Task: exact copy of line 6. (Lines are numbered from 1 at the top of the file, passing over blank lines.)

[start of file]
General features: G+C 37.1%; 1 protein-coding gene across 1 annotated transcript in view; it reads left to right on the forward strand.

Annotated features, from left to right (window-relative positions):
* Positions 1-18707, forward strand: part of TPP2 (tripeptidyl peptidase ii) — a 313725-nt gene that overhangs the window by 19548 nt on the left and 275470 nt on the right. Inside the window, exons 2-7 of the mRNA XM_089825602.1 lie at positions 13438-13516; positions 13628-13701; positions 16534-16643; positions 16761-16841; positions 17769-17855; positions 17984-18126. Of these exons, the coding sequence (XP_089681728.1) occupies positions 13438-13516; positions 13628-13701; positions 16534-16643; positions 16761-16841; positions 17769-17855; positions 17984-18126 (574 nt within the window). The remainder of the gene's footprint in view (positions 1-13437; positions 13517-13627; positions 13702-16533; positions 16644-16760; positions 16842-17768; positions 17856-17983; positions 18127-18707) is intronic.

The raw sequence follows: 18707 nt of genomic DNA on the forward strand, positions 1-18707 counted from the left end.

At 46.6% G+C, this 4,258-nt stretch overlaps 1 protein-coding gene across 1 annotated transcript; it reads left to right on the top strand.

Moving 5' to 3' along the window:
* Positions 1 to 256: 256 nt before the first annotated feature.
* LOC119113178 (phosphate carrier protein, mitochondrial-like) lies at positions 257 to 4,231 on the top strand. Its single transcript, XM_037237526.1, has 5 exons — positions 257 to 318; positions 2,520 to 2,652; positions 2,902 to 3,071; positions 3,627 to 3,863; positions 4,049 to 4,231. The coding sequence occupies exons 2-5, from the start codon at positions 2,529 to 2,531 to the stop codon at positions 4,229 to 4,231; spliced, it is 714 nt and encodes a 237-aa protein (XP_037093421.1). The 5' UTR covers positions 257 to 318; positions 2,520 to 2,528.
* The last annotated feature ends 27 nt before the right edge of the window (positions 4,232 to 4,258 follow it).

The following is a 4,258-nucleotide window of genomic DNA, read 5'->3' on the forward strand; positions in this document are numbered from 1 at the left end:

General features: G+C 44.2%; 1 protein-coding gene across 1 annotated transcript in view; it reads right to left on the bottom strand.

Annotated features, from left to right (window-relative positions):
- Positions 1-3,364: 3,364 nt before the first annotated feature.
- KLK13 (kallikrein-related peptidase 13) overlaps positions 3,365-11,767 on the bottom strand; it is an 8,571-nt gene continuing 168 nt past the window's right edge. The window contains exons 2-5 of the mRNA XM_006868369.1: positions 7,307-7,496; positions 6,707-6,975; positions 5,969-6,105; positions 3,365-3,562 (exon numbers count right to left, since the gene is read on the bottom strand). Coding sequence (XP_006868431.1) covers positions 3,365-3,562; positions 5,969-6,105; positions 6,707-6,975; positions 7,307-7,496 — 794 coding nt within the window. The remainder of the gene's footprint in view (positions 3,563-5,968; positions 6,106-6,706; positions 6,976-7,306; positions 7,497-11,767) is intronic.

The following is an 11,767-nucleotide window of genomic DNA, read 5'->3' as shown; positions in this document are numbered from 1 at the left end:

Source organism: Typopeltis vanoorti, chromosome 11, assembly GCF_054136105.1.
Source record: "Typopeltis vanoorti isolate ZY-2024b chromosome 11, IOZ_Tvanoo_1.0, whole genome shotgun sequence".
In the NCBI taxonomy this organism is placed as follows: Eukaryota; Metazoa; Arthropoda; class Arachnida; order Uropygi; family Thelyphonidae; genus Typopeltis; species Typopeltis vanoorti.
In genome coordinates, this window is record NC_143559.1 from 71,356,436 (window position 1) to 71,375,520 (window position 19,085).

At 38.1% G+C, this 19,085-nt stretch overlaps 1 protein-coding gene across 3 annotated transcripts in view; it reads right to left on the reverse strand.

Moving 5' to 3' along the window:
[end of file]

Moving 5' to 3' along the window: